Tonsilliitis is inflammation of the tonsils, two oval-shaped pads of tissue located at the back of the throat (one tonsil on each side). Tonsillitis is contagious especially before signs and symptoms show up. Tonsils act as filters, trapping germs that could otherwise enter the air way and cause infection in our body. They also make antibodies. Tonsillitis may be acute or chronic.
- They consist of a mass of lymphoid tissue, situated on each side of the oropharynx.
- They function as a defense mechanism.
- They help prevent the body from infection.
CAUSES OF TONSILLITIS
- Tonsillitis may be caused by viruses as in common cold(most common cause of tonsillitis causing viral tonsillitis), It is commonly caused by viruses causing viral tonsillitis. The viruses that causes the common cold are often the source of tonsillitis but other viruses cause it. These include; Rhino viruses, Epstein-Bar virus, Hepatitis A,HIV etc.
Since the Epstein Bar virus can cause both Mononucleosis & tonsillitis; some people with mono will develop tonsillitis as a secondary bacterial infection.
- The other cause of tonsillitis is a bacteria. Normally the bacteria is called streptococcus( strep throat) but other bacteria’s can cause it, Tonsillitis is common in children between 5 and 8 years
The tonsils (made of lymphatic tissues) are frequently affected with acute infections.
TYPES OF TONSILLITIS
- Acute tonsilitis
- Chronic tonsilitis
ACUTE TONSILLITIS(Recurring): This is sudden generalized inflammation of tonsils. It is usually accompanied by inflammation of fornices and pharynx . It is common in children than adults, normally caused by group A Beta streptococcus and some times viruses.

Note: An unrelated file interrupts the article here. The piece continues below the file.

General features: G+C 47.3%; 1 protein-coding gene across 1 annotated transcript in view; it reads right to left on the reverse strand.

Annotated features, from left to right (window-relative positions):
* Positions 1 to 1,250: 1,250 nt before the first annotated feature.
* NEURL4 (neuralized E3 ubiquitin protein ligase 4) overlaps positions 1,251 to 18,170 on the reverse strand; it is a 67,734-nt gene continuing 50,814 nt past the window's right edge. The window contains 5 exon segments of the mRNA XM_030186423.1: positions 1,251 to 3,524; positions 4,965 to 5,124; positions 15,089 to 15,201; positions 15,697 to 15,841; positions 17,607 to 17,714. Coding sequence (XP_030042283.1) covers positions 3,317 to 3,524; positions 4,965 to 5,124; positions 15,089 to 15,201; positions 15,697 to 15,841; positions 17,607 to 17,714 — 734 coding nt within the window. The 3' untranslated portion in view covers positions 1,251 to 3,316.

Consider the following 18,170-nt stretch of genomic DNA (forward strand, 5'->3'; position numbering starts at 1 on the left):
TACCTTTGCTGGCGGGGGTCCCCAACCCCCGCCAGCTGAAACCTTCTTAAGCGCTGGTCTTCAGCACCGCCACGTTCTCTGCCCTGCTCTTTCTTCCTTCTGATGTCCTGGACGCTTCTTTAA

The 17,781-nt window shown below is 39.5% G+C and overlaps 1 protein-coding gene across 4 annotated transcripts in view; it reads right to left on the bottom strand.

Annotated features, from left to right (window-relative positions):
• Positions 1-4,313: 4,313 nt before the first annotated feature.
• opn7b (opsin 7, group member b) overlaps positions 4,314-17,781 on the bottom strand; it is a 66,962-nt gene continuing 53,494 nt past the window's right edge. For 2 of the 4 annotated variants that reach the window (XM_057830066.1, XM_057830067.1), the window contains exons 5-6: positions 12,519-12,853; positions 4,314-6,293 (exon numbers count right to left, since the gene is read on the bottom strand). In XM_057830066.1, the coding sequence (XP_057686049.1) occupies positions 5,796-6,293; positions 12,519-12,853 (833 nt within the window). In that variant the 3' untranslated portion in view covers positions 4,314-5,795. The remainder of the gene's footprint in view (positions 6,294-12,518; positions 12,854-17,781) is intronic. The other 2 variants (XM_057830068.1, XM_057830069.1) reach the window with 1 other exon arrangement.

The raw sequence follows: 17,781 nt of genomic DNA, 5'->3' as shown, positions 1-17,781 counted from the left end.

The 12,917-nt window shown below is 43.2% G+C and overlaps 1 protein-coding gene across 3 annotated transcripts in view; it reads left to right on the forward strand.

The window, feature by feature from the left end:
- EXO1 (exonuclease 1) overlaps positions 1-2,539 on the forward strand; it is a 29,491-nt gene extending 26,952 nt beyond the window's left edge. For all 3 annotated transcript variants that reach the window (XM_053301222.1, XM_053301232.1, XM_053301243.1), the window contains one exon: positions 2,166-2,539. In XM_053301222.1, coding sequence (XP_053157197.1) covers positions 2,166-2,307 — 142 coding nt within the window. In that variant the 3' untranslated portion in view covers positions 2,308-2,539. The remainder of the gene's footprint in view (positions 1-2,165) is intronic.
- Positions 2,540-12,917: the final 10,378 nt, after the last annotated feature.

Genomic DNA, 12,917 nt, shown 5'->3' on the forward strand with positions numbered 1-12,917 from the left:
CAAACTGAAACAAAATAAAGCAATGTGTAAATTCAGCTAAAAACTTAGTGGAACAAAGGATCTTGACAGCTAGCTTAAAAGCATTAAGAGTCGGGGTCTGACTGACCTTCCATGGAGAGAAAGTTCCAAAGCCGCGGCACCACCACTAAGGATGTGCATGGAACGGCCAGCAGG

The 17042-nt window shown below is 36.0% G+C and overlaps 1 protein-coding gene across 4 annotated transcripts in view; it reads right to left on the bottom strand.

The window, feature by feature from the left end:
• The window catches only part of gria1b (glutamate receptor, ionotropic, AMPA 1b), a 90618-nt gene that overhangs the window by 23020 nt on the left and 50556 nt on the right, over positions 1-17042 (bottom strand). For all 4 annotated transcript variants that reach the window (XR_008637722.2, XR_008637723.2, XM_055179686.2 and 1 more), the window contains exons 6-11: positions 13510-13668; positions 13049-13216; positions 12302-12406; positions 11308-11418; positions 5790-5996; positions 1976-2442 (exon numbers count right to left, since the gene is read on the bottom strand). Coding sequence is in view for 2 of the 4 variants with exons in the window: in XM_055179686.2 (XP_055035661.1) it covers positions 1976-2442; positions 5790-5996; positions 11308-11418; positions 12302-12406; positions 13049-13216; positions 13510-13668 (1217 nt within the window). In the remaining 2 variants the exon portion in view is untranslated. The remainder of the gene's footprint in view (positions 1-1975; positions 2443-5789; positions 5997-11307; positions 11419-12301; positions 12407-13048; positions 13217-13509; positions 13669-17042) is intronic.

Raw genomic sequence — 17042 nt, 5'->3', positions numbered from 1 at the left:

CHRONIC TONSILLITIS: Is defined as persistent progressive inflammation of the tonsils . If acute attack re-occurs 5-6 times a year , it indicates that some one has failed to develop immunity &it is considered to be chronic
CLINICAL FEATURES OF TONSILLITIS
- Sudden onset
- Sore throat
- Fever and shivering
- Snoring due to obstruction
- Headache and vomiting
- Difficult in swallowing which may be painful
- Enlarged tonsils with exudates
- Enlarged lymph nodes
- Excessive secretion of saliva
- Neck stiffness, loss of weight especially in chronic
- Sometimes coughing and stuffy nose in viral tonsillitis
DIAGNOSIS AND INVESTIGATIONS
- History taking
- Do a physical examination of the throat by palpating to feel for enlarged lymph nodes.
- Pus swab from the back of the throat for C/S (Throat swab)
- Blood for complete blood count(CBC) to check whether the cause is bacterial or viral for appropriate treatment.
Management can be Medical or Surgical
- To limit the spread/prevent spread
- To relieve signs and symptoms like pain and fever
- To treat the cause
- To prevent complications
- Admit the patient in medical isolation ward and emphasize Isolation and barrier-nurse the patient to limit the spread.
- Re-assure the patient and relatives
- Observations both vital (TPR & BP) Plus specific are taken and recorded i.e enlargement of tonsils.